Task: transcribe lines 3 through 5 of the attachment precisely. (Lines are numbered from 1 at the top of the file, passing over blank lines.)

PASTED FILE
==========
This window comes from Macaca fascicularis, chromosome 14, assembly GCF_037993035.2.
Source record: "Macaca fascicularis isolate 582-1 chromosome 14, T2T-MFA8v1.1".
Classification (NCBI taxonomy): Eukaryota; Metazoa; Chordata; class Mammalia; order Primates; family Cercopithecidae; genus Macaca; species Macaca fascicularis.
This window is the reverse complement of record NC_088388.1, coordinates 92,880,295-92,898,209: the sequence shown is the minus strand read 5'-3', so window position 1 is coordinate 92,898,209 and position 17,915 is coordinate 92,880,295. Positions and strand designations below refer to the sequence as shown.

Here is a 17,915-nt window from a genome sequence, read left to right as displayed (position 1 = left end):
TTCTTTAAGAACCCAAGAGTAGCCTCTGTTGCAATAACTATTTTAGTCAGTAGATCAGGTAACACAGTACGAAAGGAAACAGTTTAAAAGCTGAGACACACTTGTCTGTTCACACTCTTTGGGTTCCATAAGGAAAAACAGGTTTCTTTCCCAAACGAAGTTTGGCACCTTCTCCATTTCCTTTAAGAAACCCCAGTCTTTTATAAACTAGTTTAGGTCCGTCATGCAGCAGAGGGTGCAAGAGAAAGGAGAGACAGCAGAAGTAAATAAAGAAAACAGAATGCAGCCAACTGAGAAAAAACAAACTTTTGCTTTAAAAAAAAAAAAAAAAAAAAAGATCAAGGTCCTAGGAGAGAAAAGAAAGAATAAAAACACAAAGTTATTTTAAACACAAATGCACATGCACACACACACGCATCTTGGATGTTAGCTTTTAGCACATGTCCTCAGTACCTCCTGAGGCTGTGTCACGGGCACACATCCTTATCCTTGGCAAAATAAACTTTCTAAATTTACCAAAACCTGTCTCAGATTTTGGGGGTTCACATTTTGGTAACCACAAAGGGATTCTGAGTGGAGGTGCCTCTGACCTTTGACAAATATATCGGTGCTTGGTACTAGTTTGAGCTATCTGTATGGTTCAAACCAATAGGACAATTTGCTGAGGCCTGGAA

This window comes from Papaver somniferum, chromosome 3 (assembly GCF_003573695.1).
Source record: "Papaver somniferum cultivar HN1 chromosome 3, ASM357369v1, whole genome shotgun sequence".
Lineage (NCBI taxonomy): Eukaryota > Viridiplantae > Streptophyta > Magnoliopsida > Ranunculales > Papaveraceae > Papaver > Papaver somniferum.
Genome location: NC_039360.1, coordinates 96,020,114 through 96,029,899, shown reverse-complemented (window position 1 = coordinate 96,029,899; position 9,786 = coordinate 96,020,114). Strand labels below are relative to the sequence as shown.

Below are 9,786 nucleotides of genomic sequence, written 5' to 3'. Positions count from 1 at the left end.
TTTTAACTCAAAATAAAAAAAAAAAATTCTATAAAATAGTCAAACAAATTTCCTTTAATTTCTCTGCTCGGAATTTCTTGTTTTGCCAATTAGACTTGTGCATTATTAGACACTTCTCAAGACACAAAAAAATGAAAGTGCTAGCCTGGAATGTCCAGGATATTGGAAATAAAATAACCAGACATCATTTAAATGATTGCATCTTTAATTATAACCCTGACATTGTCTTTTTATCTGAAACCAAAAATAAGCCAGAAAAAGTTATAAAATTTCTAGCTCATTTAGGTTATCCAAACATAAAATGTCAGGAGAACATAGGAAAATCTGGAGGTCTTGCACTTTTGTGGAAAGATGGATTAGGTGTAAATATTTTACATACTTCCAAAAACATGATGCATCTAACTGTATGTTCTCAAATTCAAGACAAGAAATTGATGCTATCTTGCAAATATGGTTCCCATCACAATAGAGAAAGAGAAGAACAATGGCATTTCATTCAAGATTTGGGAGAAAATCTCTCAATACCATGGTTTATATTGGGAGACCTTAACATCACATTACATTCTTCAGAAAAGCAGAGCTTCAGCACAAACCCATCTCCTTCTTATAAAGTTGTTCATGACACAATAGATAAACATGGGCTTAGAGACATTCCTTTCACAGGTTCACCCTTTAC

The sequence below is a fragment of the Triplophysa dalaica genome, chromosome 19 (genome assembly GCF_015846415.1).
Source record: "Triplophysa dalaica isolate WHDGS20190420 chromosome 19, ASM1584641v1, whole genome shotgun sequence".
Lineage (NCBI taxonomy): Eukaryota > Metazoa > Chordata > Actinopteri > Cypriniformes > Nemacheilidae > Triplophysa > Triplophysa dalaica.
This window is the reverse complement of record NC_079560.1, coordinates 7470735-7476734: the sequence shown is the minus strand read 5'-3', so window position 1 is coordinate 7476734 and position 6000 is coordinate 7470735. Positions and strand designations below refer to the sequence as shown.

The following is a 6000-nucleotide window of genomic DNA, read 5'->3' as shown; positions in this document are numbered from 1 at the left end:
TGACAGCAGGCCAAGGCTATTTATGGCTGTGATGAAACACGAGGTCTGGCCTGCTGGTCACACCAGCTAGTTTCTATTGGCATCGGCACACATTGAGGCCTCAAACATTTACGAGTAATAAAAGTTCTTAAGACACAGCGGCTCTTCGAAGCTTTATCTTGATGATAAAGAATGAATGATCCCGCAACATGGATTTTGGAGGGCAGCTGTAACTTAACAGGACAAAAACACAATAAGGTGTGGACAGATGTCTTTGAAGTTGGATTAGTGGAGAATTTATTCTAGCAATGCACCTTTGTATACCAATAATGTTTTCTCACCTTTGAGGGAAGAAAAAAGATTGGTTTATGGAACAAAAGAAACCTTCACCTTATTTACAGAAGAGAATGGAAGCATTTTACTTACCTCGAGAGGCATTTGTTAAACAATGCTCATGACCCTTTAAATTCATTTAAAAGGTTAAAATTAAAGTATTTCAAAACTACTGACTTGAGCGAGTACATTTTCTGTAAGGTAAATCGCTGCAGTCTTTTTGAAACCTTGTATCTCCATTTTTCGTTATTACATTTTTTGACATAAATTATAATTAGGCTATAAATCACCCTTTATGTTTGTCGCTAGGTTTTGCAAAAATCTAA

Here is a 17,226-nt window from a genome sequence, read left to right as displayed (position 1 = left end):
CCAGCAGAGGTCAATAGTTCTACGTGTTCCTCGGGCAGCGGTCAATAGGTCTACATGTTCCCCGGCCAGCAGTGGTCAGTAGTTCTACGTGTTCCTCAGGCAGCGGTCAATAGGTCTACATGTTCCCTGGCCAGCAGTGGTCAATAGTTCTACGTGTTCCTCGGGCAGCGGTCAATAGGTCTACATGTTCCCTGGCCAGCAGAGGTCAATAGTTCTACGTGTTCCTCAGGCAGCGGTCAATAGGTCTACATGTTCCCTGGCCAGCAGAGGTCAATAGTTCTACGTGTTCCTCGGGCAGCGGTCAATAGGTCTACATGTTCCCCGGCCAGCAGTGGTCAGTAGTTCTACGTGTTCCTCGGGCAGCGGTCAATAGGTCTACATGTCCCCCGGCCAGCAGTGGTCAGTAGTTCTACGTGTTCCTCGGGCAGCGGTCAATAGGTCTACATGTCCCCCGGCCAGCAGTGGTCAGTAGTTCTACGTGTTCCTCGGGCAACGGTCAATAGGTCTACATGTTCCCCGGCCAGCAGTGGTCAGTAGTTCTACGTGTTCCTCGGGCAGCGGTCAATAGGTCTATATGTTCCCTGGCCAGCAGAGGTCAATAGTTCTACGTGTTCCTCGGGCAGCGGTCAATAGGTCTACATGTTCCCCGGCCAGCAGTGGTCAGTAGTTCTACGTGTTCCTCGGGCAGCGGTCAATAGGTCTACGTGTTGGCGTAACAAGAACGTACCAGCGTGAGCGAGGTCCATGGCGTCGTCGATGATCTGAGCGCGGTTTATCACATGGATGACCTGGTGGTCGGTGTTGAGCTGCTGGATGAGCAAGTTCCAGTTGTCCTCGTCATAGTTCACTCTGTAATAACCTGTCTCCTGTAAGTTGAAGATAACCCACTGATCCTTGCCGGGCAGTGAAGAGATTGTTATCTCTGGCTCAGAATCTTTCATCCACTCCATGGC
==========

Classification (NCBI taxonomy): Eukaryota; Metazoa; Chordata; class Mammalia; order Primates; family Cercopithecidae; genus Macaca; species Macaca fascicularis.
This window is the reverse complement of record NC_088388.1, coordinates 92,880,295-92,898,209: the sequence shown is the minus strand read 5'-3', so window position 1 is coordinate 92,898,209 and position 17,915 is coordinate 92,880,295. Positions and strand designations below refer to the sequence as shown.

Here is a 17,915-nt window from a genome sequence, read left to right as displayed (position 1 = left end):